Solutions Other Than IVF When Diagnosed With Blocked Fallopian Tubes?
Hello..siang, I am Denila who has not been pregnant for 3 years. Consult with a doctor, hydrotubation is recommended because the previous HSG results: non-patent bilateral. And the results of hydrotubation are said to be blocked. So the doctor gave the option of laparopy or IVF. Is there really no other option?
Thank you for asking HealthReplies.com.
Each woman normally has 1 uterus (uterus) that is connected to 2 ovaries (ovaries) on the right and left side of the pelvis through 2 fallopian tubes (fallopian tubes). This fallopian tube is important for its function as a place for sperm cells to pass when fertilizing an egg, and also as a place for the passage of an ovulating egg from the ovary to the uterus. In the fallopian tubes, the process of fertilization (fertilization) of an egg by a sperm cell occurs most often.
From the explanation above, it seems clear that blockages in the fallopian tubes can prevent conception. If this blockage only occurs in one of the fallopian tubes, it is generally expected that pregnancy can occur naturally through an egg produced from the side of the ovary where the tube is not blocked. However, if this blockage occurs bilaterally (on both sides of the tube, right and left), the potential for pregnancy will be very small. There are various factors that can trigger this blockage, including a history of pelvic inflammation, endometriosis, a history of sexually transmitted infections, a history of ectopic pregnancy, myoma, and a history of surgery in the abdominal cavity.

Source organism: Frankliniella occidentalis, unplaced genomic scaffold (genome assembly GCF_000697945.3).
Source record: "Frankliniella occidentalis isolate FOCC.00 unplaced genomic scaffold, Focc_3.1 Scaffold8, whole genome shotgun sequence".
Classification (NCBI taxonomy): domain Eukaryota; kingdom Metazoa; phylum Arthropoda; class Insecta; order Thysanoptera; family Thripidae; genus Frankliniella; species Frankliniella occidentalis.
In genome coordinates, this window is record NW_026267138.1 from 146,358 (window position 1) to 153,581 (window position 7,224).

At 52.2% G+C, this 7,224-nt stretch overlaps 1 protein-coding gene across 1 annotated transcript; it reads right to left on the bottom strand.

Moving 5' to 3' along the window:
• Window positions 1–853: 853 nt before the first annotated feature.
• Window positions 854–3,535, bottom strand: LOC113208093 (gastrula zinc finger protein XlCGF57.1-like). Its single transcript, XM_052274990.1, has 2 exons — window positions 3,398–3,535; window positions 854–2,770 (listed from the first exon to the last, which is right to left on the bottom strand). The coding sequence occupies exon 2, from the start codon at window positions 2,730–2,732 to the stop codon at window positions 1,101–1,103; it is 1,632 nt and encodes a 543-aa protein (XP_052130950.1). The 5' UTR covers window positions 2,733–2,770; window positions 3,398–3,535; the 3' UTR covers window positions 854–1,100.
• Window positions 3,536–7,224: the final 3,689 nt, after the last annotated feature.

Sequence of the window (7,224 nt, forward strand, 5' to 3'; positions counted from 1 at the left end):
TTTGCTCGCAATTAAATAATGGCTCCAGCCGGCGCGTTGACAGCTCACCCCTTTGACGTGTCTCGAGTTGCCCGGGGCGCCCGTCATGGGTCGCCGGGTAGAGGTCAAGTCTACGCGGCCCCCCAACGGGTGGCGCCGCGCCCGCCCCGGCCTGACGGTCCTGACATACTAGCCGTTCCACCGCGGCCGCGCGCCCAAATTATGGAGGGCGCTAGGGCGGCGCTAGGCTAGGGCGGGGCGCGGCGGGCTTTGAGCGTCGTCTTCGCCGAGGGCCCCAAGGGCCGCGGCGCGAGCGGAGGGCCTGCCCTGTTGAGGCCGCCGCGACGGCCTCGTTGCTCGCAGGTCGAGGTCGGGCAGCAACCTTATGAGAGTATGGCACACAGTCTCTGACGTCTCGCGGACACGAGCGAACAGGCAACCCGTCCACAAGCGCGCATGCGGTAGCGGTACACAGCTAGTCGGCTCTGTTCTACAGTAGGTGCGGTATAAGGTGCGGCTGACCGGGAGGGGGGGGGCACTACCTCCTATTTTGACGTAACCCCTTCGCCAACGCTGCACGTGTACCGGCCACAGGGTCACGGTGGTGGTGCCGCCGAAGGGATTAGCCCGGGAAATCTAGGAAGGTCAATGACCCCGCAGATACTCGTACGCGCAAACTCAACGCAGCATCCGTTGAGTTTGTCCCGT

The presence of blockage in both fallopian tubes can be corrected with surgery. This operation is generally performed using a laparoscopic procedure, which uses a small tube connected by a camera. In this way, the scar tissue or adhesions that trigger the blockage can be removed, so that it is hoped that fertility can return to normal. In addition, in order to plan a pregnancy, a pregnancy program, such as insemination or IVF can also be an option. This is because, even after undergoing surgery, the potential for pregnancy is generally not as big as a normal woman (who doesn't have fallopian tube obstruction). The possibility of pregnancy is also influenced by the location of the blockage, the severity of the blockage, and also what kind of treatment is carried out.
Consult directly with your gynecologist regarding the best management to deal with your complaints and also what alternatives can be taken to get pregnant, okay?
I hope this helps.
dr. Nadia Nurotul Fuadah